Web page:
Some have been disturbed by Francis making statements like, "God wants us to trust Him with abandon. He wants to show us how He works and cares for us. He wants to be our refuge." He states this after talking about giving away many of our possessions and income. Some see this as the author saying he is holier-than-thou. I think more people should consider living more sacrificially with the time, possession and income. This principle is not an endorsement of the lifestyle of a monk. I think there are good Scriptural reasons one should not be completely secluded from the world without any modernity.

  You can see there are many places that someone can fly off the handle with this book. Hence the mixed reviews out there. I think as long as you approach it the right way you can avoid most of the problems. It has been said that one should eat the meat and spit out the bones. This principle applies to many such books. Unless the author specifically states something and clarifies it, it's hard to know if he means something to the exclusion of something else. Take it with a grain of salt.

    Chapter seven takes us on a journey of the obsessed. This chapter shows the opposite of the earlier chapter where we profiled the lukewarm. Here various characteristics of the obsessed person, that is, one obsessed with Jesus are given. He lists (with exposition) lovers, risk takers, friends of all, crazy ones (because they do things that the world thinks is crazy, a personal story from Francis about when he came back from Africa and decided to down grade his house to be able to give more away), the humble, servers, givers, sojourners, the engrossed, unguarded ones, the rooted, the dedicated, and sacrificers. These are the things that one will exhibit, if he is obsessed with Christ Jesus. Next a number of stories of interesting men and women that display this obsessive attitude are chronicled. While intended to be more inspiring (I hope) it turns out be be almost braggadocio in some instances. I understand that many different pastors are very enthralled with their own churches and may brag about them (which if it is a pastor led church in most cases it is an indirect self-bragging, perhaps another post to come). It seems a little strange to include your own church in this list of "obsessed with Jesus" charactertures. It's like listing your mother in the worlds best cooks list. Maybe true but would need much more outside verification. Maybe a blind study would be more appropriate here.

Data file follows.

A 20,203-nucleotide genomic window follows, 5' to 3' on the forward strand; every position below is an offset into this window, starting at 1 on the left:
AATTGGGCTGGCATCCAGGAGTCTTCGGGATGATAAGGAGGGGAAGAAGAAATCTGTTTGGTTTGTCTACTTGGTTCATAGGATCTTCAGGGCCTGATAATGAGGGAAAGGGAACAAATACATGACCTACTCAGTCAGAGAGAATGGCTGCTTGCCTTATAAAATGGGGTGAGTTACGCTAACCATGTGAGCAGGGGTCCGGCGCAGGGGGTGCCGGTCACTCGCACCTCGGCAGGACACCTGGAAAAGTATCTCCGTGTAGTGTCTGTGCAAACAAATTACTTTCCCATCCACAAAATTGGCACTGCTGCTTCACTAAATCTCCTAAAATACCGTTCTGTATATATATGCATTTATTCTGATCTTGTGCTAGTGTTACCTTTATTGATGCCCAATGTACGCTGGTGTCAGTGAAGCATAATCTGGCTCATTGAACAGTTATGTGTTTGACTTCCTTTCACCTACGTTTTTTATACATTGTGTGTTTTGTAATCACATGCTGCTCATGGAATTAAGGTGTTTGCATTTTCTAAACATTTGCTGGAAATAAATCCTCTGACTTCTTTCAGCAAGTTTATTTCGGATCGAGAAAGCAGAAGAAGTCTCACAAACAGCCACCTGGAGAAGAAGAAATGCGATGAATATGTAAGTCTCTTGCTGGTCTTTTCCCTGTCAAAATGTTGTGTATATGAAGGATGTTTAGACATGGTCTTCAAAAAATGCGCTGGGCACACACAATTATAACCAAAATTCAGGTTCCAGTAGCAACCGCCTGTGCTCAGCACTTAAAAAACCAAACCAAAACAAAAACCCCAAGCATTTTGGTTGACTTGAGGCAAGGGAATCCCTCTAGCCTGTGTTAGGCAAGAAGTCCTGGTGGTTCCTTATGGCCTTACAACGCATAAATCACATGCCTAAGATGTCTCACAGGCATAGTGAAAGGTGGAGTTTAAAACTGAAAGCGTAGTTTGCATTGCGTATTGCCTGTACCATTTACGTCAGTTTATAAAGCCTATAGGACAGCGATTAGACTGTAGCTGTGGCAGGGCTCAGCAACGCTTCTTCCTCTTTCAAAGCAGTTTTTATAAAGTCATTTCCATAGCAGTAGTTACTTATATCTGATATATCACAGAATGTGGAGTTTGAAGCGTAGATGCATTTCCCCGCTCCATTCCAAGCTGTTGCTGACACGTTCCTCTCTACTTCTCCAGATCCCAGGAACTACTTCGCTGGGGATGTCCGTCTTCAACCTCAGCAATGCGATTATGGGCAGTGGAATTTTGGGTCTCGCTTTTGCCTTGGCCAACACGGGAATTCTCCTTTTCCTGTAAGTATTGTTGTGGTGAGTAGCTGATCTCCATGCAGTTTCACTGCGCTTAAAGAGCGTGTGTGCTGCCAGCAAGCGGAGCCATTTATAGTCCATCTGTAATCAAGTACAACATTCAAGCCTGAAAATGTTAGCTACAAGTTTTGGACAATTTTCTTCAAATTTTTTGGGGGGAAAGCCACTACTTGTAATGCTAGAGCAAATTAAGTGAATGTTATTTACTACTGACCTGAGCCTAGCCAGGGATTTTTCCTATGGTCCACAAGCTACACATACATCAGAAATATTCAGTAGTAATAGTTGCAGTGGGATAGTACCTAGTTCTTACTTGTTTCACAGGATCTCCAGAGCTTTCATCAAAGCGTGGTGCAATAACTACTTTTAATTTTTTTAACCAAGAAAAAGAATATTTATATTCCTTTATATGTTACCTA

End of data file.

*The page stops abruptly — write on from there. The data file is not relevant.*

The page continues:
Chan ends this book by discussing what being obsessed with Jesus might mean for you. How you can apply this concept to your life. What specifically you might want to do without giving any specifics. Recommendations for living with crazy love, crazy love of God that inspires you to do bold things, to break the status quo, to stand out, to drop the apathy and get involved. Something I think we should all do. A message needed in today's world. A message that applies to every one in every age. Take a stand, start serving in a new way, reinvigorate your old ministry, prepare to break the standard mold and step out into a more obsessed life.

  This book has a section in the rear that is an interview with Francis Chan. The most interesting one is about the emergent church. Many have wondered if Chan is emergent or not. He says the difference between the emergent movement and his approach is the fact that the emergents seem to not love the church, but he is loving it. Sadly, more distinction is needed to truly distinguish yourself from such a dangerous, nearly (if not actually) heretical movement.

   While this book may have sections that are easily misinterpreted, or capable of being interpreted a number of different ways, the overall message is a good one. Live a life that is crazy in love with God. As with most books, eat the meat and spit out the bones. I'll leave you with an interview of Francis Chan about this book Crazy Love.


  1. Hello.
    You are an excellent writer and you make several insightful observations about the book. I agree with you that it is obviously Chan's goal to encourage more on-fire living for Christ. But I think that you are overly gracious in making allowances for Chan's extreme judgmentalism. In chapters four and five, in particular, he defines and damns all, what he calls, "lukewarm" church goers---"We will not see them in heaven," Chan says! If you read his list carefully, it includes most Christians. I think that this is an awfully mean-spirited (and probably ineffective) device to attempt to stimulate commitment to Christ. To read an extended review of Crazy Love, see:

  2. There's a new link to the Crazy Love review "Balanced Love" above: